Red Planet, Wet Planet
Developments in the Search for Life on Mars
Recent discoveries increase the likelihood that Mars might once have had life — or might still hold life today.
First, the twin Mars Exploration Rovers launched last summer by NASA landed successfully in January on different sides of the planet. Their missions have been tremendously productive: They have photographed, brushed, ground up, dug, drilled, and analyzed Martian rocks, and aside from a few technical glitches — a memory-usage malfunction on the “Spirit” rover and a battery-drainage issue on “Opportunity” — both of the $400 million machines performed well. NASA intends to keep operating the rovers until they run out of power or the project runs out of money.
The most important result of the rover missions was discovering that the surface of Mars once had liquid water on it. Today, Mars has frozen water concentrated at the poles, but the planet is too cold for liquid water. Yet the presence of certain minerals, and the appearance of certain patterns and layers in Martian rocks, convinced scientists that the Opportunity rover landed in an area once “drenched” with liquid water, NASA announced in March. “We think Opportunity is parked on what was once the shoreline of a salty sea on Mars,” said Steve Squyres, one of the top scientists working on the project. The Spirit rover also landed at a place that once had water, although only “small amounts” that might have been underground — “not water that sloshed around on the surface” like it did at Opportunity’s location, a NASA scientist said.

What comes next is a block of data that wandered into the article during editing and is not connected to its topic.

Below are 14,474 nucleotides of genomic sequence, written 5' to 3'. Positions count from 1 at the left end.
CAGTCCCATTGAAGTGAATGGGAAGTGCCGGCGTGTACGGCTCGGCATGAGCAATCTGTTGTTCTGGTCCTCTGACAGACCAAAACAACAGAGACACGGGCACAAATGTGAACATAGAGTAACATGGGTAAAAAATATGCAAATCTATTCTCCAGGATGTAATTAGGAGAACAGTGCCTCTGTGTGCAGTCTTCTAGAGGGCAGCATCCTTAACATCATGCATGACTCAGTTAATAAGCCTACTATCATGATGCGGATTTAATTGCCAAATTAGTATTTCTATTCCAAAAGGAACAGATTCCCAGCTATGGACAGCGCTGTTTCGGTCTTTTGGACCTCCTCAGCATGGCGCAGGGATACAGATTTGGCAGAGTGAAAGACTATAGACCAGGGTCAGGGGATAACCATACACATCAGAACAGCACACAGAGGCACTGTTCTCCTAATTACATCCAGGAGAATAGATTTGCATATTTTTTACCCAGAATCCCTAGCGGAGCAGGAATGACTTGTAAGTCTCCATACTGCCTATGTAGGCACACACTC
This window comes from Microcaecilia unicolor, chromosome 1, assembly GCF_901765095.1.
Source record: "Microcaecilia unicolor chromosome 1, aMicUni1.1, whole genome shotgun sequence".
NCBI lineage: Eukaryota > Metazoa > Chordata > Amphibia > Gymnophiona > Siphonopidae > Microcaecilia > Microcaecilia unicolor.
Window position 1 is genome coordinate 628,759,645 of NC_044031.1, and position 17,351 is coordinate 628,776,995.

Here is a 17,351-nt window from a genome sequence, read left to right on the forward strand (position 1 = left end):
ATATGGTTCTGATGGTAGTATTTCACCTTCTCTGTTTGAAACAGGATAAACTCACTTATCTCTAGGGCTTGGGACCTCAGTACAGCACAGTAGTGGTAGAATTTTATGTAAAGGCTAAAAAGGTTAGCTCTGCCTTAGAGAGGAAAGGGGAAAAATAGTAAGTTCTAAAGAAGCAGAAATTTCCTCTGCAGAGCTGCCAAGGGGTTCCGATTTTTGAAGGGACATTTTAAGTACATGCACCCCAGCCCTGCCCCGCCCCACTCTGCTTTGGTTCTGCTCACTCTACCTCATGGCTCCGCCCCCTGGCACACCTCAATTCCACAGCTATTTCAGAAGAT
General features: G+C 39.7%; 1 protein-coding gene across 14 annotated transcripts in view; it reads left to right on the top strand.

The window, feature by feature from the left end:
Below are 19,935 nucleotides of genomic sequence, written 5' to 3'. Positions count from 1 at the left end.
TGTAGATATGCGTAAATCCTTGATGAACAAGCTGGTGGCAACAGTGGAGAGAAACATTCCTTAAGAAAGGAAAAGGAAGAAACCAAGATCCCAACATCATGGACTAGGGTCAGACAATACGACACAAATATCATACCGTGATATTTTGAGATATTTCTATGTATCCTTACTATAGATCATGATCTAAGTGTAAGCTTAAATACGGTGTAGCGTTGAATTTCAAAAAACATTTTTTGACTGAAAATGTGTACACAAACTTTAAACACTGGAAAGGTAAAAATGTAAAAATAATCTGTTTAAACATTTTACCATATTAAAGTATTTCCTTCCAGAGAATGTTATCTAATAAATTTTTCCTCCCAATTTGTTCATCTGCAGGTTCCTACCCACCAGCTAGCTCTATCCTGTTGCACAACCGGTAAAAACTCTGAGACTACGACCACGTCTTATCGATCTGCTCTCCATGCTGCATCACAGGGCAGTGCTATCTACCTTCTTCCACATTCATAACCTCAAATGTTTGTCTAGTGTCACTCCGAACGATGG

All life on Earth depends on water, so the new evidence of a wet Martian past makes it more plausible that Mars might once have been hospitable to microbial life. But a second discovery, revealed in March, gives more direct evidence that microbes might still be alive on Mars today. Using four different instruments, three teams of researchers separately found an unusually high amount of methane in the Martian atmosphere. The high methane content apparently can’t be fully explained by any known chemical or geothermal process, so the “most likely explanation,” according to one of the research teams, is that the gas is being produced by “living subterranean organisms” — microbes under the Martian surface.
This explanation jives with the theory of Martian history that the last few decades of research has begun to outline: Mars was once a wet planet where microorganisms might have thrived; as its climate changed (for reasons we don’t understand), all liquid water disappeared from the planet’s surface; it is possible that pockets of liquid water still exist under the surface; if there ever was life on Mars, these underground reservoirs may still hold it. The scientists who discovered the high methane levels have said that their results can be explained by “extremely scarce” organisms surviving in subsurface oases, and that the rest of Mars might be “generally sterile.”
“It seems like with every set of missions to Mars, instead of a gradual increase in our understanding, we have a quantum leap,” one researcher told Space.com. “It’s really a complicated place.”
The Editors of The New Atlantis, "Red Planet, Wet Planet," The New Atlantis, Number 5, Spring 2004, pp. 105-106.